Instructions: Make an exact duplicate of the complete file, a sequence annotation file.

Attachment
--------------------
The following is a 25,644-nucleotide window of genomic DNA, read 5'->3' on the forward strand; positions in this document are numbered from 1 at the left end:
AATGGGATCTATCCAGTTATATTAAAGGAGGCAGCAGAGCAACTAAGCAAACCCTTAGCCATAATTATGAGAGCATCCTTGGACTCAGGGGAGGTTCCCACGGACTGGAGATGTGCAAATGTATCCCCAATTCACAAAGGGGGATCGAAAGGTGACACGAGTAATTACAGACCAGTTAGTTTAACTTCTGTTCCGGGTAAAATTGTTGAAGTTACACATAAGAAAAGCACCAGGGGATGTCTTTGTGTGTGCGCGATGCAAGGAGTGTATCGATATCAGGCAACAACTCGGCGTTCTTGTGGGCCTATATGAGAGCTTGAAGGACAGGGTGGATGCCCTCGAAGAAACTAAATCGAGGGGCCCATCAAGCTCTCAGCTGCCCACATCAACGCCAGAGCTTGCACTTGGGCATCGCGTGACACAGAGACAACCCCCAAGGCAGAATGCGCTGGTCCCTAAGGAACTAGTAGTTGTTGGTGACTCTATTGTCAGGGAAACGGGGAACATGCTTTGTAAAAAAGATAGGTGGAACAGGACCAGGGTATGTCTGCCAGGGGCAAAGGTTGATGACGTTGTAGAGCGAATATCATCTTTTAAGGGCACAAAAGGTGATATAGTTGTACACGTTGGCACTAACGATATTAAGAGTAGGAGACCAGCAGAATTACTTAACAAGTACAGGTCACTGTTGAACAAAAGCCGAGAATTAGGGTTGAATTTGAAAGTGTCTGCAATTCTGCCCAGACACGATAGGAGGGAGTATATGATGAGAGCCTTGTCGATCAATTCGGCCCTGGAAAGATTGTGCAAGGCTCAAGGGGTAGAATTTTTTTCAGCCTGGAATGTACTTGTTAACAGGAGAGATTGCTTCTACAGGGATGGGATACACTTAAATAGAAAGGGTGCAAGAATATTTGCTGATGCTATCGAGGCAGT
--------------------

The following is a 25,644-nucleotide window of genomic DNA, read 5'->3' on the forward strand; positions in this document are numbered from 1 at the left end:
AATGGGATCTATCCAGTTATATTAAAGGAGGCAGCAGAGCAACTAAGCAAACCCTTAGCCATAATTATGAGAGCATCCTTGGACTCAGGGGAGGTTCCCACGGACTGGAGATGTGCAAATGTATCCCCAATTCACAAAGGGGGATCGAAAGGTGACACGAGTAATTACAGACCAGTTAGTTTAACTTCTGTTCCGGGTAAAATTGTTGAAGTTACACATAAGAAAAGCACCAGGGGATGTCTTTGTGTGTGCGCGATGCAAGGAGTGTATCGATATCAGGCAACAACTCGGCGTTCTTGTGGGCCTATATGAGAGCTTGAAGGACAGGGTGGATGCCCTCGAAGAAACTAAATCGAGGGGCCCATCAAGCTCTCAGCTGCCCACATCAACGCCAGAGCTTGCACTTGGGCATCGCGTGACACAGAGACAACCCCCAAGGCAGAATGCGCTGGTCCCTAAGGAACTAGTAGTTGTTGGTGACTCTATTGTCAGGGAAACGGGGAACATGCTTTGTAAAAAAGATAGGTGGAACAGGACCAGGGTATGTCTGCCAGGGGCAAAGGTTGATGACGTTGTAGAGCGAATATCATCTTTTAAGGGCACAAAAGGTGATATAGTTGTACACGTTGGCACTAACGATATTAAGAGTAGGAGACCAGCAGAATTACTTAACAAGTACAGGTCACTGTTGAACAAAAGCCGAGAATTAGGGTTGAATTTGAAAGTGTCTGCAATTCTGCCCAGACACGATAGGAGGGAGTATATGATGAGAGCCTTGTCGATCAATTCGGCCCTGGAAAGATTGTGCAAGGCTCAAGGGGTAGAATTTTTTTCAGCCTGGAATGTACTTGTTAACAGGAGAGATTGCTTCTACAGGGATGGGATACACTTAAATAGAAAGGGTGCAAGAATATTTGCTGATGCTATCGAGGCAGT